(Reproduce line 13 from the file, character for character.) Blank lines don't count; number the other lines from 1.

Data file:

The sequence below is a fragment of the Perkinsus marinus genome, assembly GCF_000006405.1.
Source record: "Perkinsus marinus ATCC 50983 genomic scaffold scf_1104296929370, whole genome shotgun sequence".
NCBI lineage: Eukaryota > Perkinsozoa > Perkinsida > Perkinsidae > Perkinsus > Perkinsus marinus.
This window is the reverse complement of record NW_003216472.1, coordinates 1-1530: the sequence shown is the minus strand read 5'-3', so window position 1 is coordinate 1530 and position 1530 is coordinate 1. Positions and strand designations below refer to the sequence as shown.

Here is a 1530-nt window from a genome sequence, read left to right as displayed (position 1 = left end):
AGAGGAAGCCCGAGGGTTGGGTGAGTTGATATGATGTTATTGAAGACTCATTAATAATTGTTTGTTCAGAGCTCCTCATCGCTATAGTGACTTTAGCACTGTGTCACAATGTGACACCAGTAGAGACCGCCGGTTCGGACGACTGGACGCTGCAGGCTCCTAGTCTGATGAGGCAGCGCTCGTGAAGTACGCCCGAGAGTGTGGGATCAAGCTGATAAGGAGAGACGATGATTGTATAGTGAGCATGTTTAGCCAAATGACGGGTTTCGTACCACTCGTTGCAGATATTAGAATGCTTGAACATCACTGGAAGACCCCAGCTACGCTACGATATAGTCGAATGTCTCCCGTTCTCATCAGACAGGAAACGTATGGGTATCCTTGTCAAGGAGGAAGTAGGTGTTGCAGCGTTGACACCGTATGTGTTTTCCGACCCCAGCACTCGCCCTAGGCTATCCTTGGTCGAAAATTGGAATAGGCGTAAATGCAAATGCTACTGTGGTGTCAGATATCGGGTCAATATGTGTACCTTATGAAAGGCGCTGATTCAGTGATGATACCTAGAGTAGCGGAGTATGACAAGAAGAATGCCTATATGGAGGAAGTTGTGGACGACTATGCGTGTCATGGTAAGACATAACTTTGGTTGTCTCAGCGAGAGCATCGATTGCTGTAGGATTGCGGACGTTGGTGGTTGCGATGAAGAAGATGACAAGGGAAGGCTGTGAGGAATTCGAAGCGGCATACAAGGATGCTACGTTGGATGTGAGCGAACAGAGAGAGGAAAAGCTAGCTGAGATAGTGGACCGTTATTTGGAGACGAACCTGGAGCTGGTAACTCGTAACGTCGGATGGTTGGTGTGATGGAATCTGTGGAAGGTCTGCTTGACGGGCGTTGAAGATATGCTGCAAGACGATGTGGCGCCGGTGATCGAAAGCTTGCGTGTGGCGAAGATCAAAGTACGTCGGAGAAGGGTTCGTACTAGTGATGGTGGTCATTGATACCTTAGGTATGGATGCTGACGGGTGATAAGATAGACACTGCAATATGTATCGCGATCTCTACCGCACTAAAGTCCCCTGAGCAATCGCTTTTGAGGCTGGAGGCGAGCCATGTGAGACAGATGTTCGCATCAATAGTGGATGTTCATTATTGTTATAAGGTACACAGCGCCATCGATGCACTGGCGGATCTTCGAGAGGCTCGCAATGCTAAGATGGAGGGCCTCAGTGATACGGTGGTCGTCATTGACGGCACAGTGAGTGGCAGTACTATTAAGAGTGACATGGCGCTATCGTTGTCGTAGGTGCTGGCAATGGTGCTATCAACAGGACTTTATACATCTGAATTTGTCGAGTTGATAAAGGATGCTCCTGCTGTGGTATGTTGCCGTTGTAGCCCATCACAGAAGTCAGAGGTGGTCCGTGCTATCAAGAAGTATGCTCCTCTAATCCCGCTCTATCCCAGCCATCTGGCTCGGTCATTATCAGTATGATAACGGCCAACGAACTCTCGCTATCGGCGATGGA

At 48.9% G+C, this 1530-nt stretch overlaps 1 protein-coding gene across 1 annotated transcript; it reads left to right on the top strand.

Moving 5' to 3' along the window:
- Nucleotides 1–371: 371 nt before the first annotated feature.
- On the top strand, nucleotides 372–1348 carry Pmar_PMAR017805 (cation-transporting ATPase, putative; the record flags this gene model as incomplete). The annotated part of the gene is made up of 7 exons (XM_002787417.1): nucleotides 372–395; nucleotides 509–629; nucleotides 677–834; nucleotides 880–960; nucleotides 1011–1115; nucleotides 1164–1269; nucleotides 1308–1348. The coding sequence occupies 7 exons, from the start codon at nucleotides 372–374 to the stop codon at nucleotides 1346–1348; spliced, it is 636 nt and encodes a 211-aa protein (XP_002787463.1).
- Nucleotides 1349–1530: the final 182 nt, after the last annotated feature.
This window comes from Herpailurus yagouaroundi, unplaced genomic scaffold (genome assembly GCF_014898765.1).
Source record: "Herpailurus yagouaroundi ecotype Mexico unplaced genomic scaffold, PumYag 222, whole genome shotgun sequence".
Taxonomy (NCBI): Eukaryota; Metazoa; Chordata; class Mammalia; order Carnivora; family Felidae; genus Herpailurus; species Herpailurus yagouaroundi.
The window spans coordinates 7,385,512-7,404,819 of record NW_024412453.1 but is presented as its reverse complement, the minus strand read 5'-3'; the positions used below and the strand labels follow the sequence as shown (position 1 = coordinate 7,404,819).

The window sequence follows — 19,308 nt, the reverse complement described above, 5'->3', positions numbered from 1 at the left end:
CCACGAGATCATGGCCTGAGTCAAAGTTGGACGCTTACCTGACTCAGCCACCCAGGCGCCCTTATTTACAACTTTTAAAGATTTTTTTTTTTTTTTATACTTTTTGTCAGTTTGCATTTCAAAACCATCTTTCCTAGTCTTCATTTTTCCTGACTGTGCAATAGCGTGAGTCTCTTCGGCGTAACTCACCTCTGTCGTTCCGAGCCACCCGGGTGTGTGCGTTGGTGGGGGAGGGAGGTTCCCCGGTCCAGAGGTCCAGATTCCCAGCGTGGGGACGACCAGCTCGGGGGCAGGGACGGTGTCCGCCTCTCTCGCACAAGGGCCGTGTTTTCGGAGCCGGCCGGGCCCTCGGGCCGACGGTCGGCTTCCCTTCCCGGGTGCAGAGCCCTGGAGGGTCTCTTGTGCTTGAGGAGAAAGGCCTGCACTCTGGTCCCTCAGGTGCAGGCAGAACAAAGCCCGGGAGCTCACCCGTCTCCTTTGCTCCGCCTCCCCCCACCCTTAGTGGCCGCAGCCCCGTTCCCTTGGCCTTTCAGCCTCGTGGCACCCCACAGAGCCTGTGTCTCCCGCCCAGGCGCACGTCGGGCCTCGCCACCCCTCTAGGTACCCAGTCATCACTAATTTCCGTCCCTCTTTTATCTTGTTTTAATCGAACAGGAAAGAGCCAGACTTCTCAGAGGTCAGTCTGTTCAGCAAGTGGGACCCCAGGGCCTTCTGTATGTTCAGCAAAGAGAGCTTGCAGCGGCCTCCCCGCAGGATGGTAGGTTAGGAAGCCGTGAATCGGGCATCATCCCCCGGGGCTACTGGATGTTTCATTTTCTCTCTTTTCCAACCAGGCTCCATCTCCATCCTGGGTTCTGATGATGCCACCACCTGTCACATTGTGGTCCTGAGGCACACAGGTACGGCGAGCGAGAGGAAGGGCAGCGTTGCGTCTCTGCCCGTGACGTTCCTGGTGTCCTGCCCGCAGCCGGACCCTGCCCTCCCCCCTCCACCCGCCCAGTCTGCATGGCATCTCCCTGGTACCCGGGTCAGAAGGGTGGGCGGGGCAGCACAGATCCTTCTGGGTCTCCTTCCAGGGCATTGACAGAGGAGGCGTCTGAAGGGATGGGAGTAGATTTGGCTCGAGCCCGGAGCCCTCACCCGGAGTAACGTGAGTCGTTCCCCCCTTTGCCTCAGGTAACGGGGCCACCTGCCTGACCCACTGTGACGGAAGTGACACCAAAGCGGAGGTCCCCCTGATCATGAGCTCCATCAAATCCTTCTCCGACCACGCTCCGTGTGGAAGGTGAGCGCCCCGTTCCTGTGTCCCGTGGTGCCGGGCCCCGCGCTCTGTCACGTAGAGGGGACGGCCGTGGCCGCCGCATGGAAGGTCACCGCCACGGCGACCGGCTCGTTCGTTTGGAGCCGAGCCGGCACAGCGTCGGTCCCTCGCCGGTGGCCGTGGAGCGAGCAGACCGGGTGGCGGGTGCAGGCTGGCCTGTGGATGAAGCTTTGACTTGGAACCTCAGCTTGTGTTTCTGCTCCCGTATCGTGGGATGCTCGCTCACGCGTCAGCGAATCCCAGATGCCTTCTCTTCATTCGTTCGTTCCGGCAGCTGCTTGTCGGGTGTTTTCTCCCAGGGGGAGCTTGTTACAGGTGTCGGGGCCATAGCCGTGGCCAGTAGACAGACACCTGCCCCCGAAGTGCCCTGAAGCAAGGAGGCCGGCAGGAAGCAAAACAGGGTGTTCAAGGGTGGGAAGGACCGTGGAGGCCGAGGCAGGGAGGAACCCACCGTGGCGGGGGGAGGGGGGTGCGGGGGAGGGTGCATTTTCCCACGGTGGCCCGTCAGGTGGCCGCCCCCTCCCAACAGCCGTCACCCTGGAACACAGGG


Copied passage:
Source record: "Herpailurus yagouaroundi ecotype Mexico unplaced genomic scaffold, PumYag 222, whole genome shotgun sequence".